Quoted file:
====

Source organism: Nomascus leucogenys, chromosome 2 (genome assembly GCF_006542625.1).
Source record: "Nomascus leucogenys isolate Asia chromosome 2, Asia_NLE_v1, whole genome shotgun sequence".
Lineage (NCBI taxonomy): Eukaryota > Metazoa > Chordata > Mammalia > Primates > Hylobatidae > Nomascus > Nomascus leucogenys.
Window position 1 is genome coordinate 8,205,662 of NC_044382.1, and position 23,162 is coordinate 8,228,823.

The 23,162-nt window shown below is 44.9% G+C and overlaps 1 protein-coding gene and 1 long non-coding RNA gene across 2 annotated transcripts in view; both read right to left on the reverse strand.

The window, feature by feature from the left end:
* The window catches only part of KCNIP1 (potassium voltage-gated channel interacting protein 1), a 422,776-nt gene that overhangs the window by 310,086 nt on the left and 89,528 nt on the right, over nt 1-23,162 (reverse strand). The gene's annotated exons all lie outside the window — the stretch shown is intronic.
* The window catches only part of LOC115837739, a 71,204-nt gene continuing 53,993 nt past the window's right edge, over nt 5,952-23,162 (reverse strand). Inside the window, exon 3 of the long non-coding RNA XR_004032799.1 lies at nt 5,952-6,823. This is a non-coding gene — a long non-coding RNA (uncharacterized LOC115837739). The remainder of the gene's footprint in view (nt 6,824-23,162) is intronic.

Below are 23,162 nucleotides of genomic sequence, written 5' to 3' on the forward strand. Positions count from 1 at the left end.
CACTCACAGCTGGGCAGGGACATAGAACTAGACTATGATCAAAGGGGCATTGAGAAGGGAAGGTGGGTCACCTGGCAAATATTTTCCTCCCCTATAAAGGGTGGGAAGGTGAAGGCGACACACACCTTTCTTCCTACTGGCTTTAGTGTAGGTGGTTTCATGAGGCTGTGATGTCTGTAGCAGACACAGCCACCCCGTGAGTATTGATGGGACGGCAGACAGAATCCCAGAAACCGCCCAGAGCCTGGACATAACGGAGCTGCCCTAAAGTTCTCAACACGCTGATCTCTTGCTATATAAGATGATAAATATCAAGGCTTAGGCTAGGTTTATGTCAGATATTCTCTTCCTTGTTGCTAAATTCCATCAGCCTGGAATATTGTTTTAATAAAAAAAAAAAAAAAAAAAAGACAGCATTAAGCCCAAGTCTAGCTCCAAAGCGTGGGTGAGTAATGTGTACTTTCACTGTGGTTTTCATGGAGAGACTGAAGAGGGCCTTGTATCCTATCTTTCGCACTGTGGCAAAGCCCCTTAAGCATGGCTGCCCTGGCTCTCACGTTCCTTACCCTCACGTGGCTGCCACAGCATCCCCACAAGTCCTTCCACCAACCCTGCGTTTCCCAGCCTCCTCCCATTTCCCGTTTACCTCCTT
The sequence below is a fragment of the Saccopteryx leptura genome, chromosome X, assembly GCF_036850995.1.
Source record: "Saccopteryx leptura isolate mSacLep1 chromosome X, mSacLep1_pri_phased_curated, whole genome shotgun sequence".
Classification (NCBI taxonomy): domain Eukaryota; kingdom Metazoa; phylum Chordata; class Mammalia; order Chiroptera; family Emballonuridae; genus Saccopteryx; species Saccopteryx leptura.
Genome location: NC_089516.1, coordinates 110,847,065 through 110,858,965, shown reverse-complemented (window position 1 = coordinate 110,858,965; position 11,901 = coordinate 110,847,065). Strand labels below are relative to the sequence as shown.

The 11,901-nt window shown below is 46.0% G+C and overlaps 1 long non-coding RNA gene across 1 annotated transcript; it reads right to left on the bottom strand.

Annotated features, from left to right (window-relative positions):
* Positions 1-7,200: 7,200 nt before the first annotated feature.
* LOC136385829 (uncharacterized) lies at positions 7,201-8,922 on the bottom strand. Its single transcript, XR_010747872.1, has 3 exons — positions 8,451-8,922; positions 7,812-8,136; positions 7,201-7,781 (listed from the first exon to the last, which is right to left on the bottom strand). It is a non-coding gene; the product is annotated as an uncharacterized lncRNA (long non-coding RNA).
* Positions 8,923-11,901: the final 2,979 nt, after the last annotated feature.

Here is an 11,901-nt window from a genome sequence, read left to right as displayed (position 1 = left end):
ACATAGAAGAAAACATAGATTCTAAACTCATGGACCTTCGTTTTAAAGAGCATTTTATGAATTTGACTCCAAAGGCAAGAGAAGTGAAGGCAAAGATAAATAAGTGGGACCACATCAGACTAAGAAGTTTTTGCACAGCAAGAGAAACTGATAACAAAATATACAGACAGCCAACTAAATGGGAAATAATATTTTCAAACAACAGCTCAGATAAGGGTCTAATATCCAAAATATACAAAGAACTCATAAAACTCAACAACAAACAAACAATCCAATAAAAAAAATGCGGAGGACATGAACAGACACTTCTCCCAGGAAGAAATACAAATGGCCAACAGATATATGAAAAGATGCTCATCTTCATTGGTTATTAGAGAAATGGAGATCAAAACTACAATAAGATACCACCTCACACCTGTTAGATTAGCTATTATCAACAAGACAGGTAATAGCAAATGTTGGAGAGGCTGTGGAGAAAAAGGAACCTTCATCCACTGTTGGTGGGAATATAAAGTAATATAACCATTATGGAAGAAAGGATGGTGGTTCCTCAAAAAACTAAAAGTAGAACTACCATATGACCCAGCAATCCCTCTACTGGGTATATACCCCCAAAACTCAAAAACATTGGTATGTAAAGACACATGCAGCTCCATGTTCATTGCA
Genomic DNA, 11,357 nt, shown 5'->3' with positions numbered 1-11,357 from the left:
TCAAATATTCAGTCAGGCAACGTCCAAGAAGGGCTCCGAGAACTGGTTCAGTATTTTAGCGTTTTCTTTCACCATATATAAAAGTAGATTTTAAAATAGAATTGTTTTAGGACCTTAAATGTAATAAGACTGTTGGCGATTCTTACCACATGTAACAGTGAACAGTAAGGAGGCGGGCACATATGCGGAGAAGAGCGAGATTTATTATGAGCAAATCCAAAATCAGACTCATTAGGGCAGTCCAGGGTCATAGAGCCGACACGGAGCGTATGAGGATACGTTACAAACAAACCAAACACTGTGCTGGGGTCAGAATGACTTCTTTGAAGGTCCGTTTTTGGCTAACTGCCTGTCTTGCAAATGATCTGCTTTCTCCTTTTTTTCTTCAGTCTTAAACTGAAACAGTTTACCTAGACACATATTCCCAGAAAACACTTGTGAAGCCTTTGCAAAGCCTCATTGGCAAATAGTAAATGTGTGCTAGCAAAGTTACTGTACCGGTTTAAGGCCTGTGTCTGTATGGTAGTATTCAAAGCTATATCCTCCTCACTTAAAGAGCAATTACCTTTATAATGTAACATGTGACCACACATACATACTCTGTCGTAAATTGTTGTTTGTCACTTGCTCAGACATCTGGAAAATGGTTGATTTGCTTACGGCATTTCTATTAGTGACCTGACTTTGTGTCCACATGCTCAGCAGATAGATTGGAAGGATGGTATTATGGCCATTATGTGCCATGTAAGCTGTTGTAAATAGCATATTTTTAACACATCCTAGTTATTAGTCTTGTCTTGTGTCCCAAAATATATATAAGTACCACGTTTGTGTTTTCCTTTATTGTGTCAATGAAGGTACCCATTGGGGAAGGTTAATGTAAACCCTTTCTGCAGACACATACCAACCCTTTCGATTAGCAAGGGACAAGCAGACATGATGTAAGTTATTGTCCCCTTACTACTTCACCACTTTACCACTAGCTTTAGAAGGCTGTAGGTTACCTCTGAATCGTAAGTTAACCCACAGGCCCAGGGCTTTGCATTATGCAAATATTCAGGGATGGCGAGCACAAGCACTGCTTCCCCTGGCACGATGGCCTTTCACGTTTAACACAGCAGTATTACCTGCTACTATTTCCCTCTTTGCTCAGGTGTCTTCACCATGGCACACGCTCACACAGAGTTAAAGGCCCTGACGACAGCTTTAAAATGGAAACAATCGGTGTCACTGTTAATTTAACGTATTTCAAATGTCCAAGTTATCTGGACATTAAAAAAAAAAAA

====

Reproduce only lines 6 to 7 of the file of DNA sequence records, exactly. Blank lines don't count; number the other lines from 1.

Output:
The window, feature by feature from the left end:
* The window catches only part of KCNIP1 (potassium voltage-gated channel interacting protein 1), a 422,776-nt gene that overhangs the window by 310,086 nt on the left and 89,528 nt on the right, over nt 1-23,162 (reverse strand). The gene's annotated exons all lie outside the window — the stretch shown is intronic.